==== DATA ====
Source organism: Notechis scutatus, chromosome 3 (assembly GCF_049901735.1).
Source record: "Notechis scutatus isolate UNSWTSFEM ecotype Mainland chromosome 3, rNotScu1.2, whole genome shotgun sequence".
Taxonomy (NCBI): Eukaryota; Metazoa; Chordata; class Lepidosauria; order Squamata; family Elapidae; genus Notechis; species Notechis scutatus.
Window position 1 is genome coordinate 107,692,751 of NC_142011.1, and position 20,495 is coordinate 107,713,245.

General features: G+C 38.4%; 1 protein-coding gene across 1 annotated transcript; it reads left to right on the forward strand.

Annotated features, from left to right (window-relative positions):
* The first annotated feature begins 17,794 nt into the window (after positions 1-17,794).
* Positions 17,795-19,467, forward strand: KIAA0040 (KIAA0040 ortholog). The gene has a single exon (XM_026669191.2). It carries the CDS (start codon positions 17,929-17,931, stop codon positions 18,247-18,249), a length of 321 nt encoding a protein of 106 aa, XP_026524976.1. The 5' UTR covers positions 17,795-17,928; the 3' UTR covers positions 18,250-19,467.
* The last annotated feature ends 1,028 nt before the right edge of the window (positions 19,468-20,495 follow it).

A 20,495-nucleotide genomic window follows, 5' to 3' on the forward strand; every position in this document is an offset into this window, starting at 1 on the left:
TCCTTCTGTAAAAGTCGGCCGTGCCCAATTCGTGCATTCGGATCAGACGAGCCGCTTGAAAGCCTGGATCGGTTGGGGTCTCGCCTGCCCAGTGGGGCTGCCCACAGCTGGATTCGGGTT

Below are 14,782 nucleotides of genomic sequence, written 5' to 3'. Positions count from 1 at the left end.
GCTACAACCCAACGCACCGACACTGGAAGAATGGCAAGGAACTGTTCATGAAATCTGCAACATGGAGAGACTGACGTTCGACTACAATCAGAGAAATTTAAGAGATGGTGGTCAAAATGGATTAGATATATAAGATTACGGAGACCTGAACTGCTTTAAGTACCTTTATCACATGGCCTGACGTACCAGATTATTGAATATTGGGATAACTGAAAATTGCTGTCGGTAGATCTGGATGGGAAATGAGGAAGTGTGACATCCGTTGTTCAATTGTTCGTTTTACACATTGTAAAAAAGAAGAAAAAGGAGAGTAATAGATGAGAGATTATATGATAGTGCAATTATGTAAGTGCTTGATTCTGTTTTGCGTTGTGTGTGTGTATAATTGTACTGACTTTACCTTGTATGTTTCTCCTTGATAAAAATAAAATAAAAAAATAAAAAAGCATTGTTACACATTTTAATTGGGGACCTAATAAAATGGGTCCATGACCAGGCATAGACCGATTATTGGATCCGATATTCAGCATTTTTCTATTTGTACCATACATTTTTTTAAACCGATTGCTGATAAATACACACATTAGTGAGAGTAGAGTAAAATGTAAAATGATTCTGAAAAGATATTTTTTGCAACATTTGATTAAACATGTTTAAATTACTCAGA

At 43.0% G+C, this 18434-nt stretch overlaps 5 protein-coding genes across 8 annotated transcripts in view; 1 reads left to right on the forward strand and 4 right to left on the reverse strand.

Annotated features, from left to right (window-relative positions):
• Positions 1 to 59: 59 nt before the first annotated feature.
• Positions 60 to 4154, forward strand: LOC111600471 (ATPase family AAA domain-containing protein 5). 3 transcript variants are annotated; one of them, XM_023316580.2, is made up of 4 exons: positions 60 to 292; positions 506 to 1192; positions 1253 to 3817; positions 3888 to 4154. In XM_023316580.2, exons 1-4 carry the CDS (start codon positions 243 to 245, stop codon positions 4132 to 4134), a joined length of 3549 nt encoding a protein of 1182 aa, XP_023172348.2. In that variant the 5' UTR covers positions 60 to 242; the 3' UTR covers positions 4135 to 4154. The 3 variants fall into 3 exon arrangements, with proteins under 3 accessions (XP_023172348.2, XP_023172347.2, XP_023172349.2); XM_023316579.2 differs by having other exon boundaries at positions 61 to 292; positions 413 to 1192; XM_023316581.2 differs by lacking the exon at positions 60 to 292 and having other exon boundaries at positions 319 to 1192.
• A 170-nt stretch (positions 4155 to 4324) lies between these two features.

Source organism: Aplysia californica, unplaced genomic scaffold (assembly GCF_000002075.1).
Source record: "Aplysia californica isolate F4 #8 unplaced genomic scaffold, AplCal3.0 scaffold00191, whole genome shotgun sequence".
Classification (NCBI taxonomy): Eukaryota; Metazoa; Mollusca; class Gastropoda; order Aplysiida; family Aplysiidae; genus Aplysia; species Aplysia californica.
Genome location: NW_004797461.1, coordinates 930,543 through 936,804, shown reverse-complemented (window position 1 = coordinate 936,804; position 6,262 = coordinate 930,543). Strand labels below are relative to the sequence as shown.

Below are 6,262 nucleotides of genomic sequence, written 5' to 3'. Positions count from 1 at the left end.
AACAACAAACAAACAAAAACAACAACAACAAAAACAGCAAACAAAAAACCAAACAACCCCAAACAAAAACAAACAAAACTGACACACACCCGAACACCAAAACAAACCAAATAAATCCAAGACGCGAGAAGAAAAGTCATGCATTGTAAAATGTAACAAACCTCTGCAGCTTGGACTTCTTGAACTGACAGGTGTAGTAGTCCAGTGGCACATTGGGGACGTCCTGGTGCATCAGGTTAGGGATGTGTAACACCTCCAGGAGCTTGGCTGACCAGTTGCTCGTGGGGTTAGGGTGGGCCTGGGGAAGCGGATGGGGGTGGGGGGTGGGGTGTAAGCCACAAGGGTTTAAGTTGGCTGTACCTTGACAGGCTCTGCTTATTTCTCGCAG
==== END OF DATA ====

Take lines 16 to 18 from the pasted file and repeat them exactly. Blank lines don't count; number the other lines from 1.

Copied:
• Positions 1 to 59: 59 nt before the first annotated feature.
• Positions 60 to 4154, forward strand: LOC111600471 (ATPase family AAA domain-containing protein 5). 3 transcript variants are annotated; one of them, XM_023316580.2, is made up of 4 exons: positions 60 to 292; positions 506 to 1192; positions 1253 to 3817; positions 3888 to 4154. In XM_023316580.2, exons 1-4 carry the CDS (start codon positions 243 to 245, stop codon positions 4132 to 4134), a joined length of 3549 nt encoding a protein of 1182 aa, XP_023172348.2. In that variant the 5' UTR covers positions 60 to 242; the 3' UTR covers positions 4135 to 4154. The 3 variants fall into 3 exon arrangements, with proteins under 3 accessions (XP_023172348.2, XP_023172347.2, XP_023172349.2); XM_023316579.2 differs by having other exon boundaries at positions 61 to 292; positions 413 to 1192; XM_023316581.2 differs by lacking the exon at positions 60 to 292 and having other exon boundaries at positions 319 to 1192.
• A 170-nt stretch (positions 4155 to 4324) lies between these two features.